I wanted more than what Ishiguro offered me. That isn’t to say that I didn’t enjoy the novel, but there were aspects of it that I found petty. For example, it wasn’t until the last half of the novel that I came to like the characters in the book. Ruth is not a good friend and I was constantly waiting for the day when Kathy would get some sense and end things with her and as a result I did not like Kathy until later in the novel. Tommy I always sympathized with however. My questions are why didn’t the students run away when they had a chance? Once they were older and knew what was coming, why didn’t they run for it? I can’t imagine that they all managed to accept their fates without question, especially once they had a taste for the real world. Were they too afraid of finding their doubles? Was it part of their re-wired genetics to never question their own purpose? I never got those answers but perhaps that is what makes this novel so haunting.

However, the setting of this book is beautifully done. The tiny details of the how the school functioned, the teachers who had moral issues with the information students were given about their special situation, Kathy dancing and singing with a pillow, and of course once they became carers were what I felt were the pinnacles in this book and were the foundation to the subtle and emotional contexts that the reader connects with. It was these aspects that sat with me long after I finished the novel. So needless to say, Ishiguro still accomplished his job with me as a reader.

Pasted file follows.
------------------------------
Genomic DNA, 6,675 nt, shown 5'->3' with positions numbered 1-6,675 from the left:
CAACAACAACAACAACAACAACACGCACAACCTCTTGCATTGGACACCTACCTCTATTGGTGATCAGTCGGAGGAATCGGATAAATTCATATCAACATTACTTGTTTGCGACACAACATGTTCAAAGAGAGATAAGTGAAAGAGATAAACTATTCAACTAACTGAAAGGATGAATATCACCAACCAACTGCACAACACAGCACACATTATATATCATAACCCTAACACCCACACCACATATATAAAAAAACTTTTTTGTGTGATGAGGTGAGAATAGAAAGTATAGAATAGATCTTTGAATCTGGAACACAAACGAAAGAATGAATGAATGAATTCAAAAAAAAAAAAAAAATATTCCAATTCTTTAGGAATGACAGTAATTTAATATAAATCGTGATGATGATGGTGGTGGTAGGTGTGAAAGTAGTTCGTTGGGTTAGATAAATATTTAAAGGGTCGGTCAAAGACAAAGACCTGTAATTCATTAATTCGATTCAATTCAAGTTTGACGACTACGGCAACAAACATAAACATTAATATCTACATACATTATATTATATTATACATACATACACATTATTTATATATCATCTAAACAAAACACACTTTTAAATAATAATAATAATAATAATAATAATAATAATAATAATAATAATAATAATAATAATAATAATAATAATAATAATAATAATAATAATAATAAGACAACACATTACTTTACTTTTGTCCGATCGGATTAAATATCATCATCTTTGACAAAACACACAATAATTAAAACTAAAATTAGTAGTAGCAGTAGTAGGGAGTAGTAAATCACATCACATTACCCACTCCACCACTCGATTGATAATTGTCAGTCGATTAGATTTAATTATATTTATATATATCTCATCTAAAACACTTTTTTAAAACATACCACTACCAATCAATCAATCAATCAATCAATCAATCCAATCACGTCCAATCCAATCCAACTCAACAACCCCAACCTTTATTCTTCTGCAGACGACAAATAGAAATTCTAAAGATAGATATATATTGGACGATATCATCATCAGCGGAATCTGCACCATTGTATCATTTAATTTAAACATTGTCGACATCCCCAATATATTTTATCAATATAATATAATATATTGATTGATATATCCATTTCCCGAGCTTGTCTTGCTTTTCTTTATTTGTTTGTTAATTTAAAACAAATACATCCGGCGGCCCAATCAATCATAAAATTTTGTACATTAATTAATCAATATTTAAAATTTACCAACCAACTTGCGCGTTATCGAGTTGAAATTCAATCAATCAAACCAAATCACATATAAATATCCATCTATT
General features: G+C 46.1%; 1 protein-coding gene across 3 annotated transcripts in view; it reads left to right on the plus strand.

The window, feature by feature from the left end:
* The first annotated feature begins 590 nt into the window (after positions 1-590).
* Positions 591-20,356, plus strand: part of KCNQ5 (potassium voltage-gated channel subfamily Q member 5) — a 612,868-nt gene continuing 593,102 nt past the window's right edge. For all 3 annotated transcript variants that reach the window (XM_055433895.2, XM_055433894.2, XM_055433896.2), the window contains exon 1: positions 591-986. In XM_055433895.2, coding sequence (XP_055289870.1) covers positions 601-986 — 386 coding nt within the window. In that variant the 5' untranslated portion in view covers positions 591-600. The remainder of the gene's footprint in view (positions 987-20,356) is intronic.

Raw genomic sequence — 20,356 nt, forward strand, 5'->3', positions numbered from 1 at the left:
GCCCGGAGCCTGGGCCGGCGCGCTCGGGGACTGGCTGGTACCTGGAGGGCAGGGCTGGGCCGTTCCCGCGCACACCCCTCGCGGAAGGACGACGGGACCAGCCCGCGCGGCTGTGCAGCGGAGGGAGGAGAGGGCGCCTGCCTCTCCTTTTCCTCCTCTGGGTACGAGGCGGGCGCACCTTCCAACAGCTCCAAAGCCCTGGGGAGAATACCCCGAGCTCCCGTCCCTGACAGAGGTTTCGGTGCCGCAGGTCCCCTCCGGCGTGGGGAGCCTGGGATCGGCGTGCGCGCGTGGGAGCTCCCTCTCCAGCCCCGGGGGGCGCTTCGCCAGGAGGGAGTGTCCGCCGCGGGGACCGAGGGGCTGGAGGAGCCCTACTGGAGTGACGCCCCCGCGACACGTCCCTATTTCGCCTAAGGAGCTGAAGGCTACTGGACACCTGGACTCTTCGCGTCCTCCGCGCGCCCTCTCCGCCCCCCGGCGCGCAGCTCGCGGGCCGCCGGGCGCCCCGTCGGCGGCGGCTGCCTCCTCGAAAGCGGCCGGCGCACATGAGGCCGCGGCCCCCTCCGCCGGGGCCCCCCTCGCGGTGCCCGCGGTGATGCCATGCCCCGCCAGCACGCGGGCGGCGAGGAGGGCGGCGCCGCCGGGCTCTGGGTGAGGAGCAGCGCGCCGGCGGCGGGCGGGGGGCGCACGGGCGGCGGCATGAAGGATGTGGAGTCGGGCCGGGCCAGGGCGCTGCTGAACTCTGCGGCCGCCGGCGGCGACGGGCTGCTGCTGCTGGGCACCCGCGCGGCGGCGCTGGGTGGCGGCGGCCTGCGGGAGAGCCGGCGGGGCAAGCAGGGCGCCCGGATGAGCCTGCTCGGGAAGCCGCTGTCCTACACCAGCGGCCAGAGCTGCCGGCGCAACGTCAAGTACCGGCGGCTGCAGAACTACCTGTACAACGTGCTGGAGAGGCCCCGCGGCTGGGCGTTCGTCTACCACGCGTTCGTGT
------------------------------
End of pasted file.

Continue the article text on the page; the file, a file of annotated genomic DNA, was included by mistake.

This story asks moral questions in regards to medicine and cloning and the moral risks that come in regards to curing illnesses. How do we make moral decisions in medicine on our abilities to play with genetics and creation? How do we make the means worth the ends and does something/someone have to suffer as a result? The ultimate question being, just because we can, does it mean we should?  I imagine because of the questions that this book asks that it has become a timeless piece of fiction.

Overall, Ishiguro has made me curious and I am very interested in reading more by him. I would recommend this book to anyone who enjoys sci-fi plots without spaceships and for those looking for something outside the standard dystopian.